Is It Safe To Have Sex While On Your Period? What The Experts Say

Sex during your period is a topic that comes up in the minds of those who menstruate at least once in their lifetime, especially if they experience an increase in libido thanks to their hormones being all over the place (more specifically, a slight surge in testosterone). 

But the obvious questions — Will it be messy? Is it safe? — will likely run through your mind. If you're in a new relationship, you might worry about your partner's comfort (or discomfort) with the idea. If you're trying to avoid pregnancy, you might be wondering if having your period is a foolproof plan not to get pregnant during unprotected sex. And what about infections?

Sex during your period cannot harm your body in any way, according to experts, but there are some considerations to keep in mind. According to board-certified OB/GYN Dr. Andrea Chisholm, while unprotected sex at all times of the month could put you in danger of contracting or spreading sexually transmitted infections (STIs), the risk is higher when you're on your period. "If you have an STI that can be spread through blood, you may put your partner at even greater risk of getting it if you have sex while on your period," she wrote for Verywell Health. So protection is key, even when you have your period. Additionally, the higher blood pH level during your period could make you susceptible to things like yeast infections, according to Healthline. So if you do have an infection, sex during your period might make things worse. That being said, there are upsides to sex during your period. 

Benefits of sex during your period

Orgasms that release endorphins in our system can relieve period cramps and headaches, which are common period symptoms for most people, per experts. As OB/GYN Dr. Aruna Kalra told Health Shots, "Serotonin and dopamine are mood-enhancing hormones, which are released while having an orgasm. These are effective in curing menstrual cramps. While having an orgasm, blood flow increases and pain tolerance goes up, so ultimately, it makes us feel happy, relaxed, warm, and sleepy."

Plus, sex during your menstruation can also feel good, because there's natural lubrication to work with. And the increase in sensitivity in your vagina can also make things feel better. But if you're used to wearing tampons while on your period (which will soak up the blood inside), there is a chance that you'll require lubrication, especially if you remove the tampon right before sex. Also with tampons, it's important to remember to remove them before attempting intercourse with your partner. You certainly don't want to shove the menstrual product further in than it needs to be.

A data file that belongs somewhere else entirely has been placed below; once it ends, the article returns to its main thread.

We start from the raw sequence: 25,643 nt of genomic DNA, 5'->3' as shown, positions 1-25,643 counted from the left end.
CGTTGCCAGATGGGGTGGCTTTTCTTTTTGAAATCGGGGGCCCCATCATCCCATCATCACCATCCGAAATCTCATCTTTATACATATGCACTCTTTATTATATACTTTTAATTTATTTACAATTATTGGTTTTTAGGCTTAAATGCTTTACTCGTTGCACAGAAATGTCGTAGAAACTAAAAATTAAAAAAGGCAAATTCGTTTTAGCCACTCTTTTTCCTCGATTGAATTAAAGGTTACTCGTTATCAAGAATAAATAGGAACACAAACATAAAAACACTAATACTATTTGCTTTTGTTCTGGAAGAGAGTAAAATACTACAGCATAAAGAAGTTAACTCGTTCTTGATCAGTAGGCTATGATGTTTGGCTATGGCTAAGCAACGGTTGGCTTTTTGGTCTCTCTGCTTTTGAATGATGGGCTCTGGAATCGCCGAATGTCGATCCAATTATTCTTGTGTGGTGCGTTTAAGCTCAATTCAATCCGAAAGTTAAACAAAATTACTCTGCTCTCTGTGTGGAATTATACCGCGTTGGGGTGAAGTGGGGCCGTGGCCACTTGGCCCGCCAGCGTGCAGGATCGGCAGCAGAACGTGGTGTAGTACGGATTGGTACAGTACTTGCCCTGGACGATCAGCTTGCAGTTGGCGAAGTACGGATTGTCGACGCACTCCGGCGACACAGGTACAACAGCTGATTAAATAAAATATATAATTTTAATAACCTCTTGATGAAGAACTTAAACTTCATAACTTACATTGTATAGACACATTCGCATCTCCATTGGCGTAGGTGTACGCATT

As for getting pregnant during your period, yes it is a possibility, say the experts, especially if you have unprotected sex toward the end of your menstruation. Sperm can stay alive in your vagina for three days after sex, plus there is also the possibility that you're miscalculating your ovulation cycle, per Healthline.

Contraception and obvious concerns like STIs and infections aside, messiness is the next big question on everyone's minds.

Concerns about the messiness of period sex

Menstruation can make sex messy, but there are ways to work around it, especially if you and your partner are on the same page. There's no need to stop having sex while on your period because of this. If you're super concerned about soiling your sheets or furniture, you can choose to have sex when your menstruation is lightest, recommended Chisholm (via Verywell Health). Wearing soft and disposable menstrual cups or even a vaginal contraceptive sponge (a birth control device that's essentially made of polyurethane foam coated with spermicide) can also reduce the amount of blood you'd be dealing with. Remove the device and the cup afterward, advised the OB/GYN.

If you don't want to bother with any of these, simply lay down some towels before sex. And keep some tissues at hand for when you may need them. Sticking to positions like missionary or even just opting to stimulate one another orally could make things less messy. Planning ahead and communicating openly with your significant other can make things feel a lot more comfortable for both of you. If all else fails, try jumping in the shower for some intimate time. The water and soap will wash away any blood and put your mind at ease if you're worried. 

As an OB/GYN at Massachusetts General Hospital in Boston, Dr. Carrie Coleman, told Everyday Health, "Sex is a normal part of life and should be enjoyed by all women. Basically, ensuring you have good contraception and sexually transmitted infection (STI) prevention throughout the menstrual cycle should make it even more safe and enjoyable."